A Brief History of Marshall, Arkansas

Main Street in Marshall, Arkansas, ca. 1910

Marshall is the county seat of Searcy County, Arkansas. Present-day Searcy County was created on December 13, 1838, from the southern part of Marion County, and the county seat was later established at Lebanon on Bear Creek. In 1856, voters elected John H. Marshall, James W. Gray, and Littleton Baker as commissioners to locate another site for the county seat, though their exact reasons for doing so are unknown. The proposed site was on a bench of the Devil’s Backbone Mountain at Raccoon Springs. On December 31, 1856, the legislature approved the site, and it was named Burrowsville after Napoleon Bonaparte Burrow, a Crawford County planter and politician. Burrowsville was mostly destroyed during the Civil War, and after the Civil War, the political situation was still so volatile that U.S. troops were stationed in Burrowsville for a few months to keep peace. County Unionists pushed to change the town’s name to Marshall after U.S. Chief Justice John Marshall, and the legislature approved the change on March 18, 1867 (Johnston, 2017). The Missouri and North Arkansas Railroad sped the growth of the town during the early 20th century. However, the post-World War I slump hit the area economies hard. Between spurts of economic activity and a series of celebrations, such as the Strawberry Festival from the late 1940s to mid-1980s and a genealogy fair for North Arkansas since 1990, Marshall has become a quaint place for quiet retirement (Wikipedia, 2019).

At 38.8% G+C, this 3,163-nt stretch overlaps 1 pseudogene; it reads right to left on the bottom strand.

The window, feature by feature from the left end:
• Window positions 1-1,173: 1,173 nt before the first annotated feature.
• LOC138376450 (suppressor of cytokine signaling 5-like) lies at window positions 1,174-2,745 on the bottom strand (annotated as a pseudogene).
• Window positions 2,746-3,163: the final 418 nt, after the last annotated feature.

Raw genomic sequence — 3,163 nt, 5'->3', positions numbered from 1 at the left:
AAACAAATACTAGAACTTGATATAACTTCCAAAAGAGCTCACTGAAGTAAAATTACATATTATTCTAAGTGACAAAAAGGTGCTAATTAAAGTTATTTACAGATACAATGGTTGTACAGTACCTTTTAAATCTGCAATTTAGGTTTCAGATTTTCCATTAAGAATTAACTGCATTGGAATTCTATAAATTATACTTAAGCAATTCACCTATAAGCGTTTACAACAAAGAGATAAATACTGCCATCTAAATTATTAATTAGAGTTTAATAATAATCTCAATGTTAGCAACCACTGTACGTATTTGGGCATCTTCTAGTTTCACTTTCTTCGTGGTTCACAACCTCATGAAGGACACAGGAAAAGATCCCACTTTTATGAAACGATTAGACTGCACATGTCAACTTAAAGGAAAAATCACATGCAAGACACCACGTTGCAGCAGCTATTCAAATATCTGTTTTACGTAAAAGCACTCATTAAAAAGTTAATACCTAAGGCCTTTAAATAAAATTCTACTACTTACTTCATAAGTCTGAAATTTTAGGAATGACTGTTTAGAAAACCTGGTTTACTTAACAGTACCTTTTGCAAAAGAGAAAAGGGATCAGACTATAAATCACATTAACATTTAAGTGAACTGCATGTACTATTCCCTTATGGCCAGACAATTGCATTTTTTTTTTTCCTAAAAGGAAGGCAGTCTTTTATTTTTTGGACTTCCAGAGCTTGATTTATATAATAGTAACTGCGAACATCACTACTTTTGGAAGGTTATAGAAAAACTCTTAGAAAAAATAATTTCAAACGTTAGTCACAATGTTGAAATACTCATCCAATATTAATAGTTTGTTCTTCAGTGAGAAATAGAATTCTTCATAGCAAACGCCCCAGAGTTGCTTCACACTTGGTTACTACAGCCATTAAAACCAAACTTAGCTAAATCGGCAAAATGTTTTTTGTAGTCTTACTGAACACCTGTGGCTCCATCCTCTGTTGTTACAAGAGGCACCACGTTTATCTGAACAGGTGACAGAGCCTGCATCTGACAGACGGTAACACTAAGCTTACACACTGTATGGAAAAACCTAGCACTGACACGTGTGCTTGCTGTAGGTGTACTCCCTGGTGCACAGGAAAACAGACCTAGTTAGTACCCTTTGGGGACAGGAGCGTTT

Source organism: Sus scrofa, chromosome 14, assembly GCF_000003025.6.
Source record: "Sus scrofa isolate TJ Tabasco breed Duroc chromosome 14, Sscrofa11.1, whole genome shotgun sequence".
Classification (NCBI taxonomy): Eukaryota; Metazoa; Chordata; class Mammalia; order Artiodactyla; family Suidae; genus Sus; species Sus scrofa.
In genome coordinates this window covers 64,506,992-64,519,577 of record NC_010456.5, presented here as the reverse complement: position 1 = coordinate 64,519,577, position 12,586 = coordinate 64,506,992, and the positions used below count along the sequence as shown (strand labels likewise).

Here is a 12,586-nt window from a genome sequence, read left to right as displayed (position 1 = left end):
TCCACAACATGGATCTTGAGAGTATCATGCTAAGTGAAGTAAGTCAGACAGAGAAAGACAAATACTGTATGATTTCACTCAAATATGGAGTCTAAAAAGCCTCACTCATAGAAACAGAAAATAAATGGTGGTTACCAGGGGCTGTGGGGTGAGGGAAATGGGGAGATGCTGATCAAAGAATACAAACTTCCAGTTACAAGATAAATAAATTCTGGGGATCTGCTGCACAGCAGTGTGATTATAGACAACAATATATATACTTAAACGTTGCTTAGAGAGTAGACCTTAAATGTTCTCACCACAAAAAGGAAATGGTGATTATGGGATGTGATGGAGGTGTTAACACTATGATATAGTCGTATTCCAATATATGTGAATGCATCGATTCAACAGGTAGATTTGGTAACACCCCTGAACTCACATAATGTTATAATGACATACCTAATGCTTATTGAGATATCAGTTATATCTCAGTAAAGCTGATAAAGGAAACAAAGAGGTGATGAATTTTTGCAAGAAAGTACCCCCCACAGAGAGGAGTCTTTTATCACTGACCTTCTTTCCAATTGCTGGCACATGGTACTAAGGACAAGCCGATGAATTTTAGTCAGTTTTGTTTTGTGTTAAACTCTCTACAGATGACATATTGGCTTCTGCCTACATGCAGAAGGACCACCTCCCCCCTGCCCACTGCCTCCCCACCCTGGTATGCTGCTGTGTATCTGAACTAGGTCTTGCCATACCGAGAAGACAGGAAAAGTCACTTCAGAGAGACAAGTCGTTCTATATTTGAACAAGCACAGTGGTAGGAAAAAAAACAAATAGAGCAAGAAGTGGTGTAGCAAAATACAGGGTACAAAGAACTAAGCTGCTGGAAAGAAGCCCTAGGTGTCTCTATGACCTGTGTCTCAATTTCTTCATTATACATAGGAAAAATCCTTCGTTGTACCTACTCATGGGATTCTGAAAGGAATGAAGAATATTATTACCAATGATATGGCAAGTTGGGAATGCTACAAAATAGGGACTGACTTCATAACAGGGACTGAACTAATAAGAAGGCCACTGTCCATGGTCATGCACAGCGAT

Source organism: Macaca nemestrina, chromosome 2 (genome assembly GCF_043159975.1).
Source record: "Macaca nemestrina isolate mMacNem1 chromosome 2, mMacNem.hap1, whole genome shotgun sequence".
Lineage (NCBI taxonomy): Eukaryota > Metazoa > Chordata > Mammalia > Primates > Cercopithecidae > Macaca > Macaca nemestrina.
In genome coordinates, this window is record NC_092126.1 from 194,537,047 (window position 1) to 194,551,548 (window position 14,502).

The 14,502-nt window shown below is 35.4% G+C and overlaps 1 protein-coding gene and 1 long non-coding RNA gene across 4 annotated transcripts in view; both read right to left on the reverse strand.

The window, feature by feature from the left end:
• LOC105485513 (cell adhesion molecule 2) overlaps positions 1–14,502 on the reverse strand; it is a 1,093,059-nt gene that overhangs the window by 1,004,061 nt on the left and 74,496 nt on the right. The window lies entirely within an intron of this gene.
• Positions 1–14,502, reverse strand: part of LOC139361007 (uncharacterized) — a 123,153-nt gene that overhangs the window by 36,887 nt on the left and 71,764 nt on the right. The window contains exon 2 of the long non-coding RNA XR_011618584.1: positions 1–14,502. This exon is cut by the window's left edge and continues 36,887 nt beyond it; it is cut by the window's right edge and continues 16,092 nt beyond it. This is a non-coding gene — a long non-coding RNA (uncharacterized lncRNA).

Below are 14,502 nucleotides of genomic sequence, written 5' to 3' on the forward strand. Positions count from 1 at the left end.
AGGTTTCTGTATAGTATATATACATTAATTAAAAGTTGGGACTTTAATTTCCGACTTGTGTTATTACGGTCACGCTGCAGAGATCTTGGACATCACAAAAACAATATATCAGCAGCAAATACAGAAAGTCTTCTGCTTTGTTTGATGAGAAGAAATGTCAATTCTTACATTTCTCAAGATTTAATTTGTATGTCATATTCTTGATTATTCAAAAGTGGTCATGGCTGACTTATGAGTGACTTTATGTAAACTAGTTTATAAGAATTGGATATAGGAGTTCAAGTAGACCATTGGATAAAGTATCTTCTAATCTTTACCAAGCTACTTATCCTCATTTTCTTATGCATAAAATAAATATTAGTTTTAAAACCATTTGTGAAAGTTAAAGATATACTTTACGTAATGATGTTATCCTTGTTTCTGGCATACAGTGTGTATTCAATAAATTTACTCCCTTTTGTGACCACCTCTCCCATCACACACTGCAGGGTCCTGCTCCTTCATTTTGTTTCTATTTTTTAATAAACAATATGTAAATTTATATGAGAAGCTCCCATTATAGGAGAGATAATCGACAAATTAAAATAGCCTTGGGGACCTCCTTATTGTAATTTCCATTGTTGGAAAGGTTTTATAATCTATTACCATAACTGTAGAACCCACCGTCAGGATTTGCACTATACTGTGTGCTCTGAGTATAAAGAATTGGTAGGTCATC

Johnston, James J. (2017, Nov. 9). Marshall (Searcy County). Retrieved from encyclopediaofarkansas.net.

Wikipedia. (2019, Sep. 17). Marshall, Arkansas. Retrieved from en.wikipedia.org.

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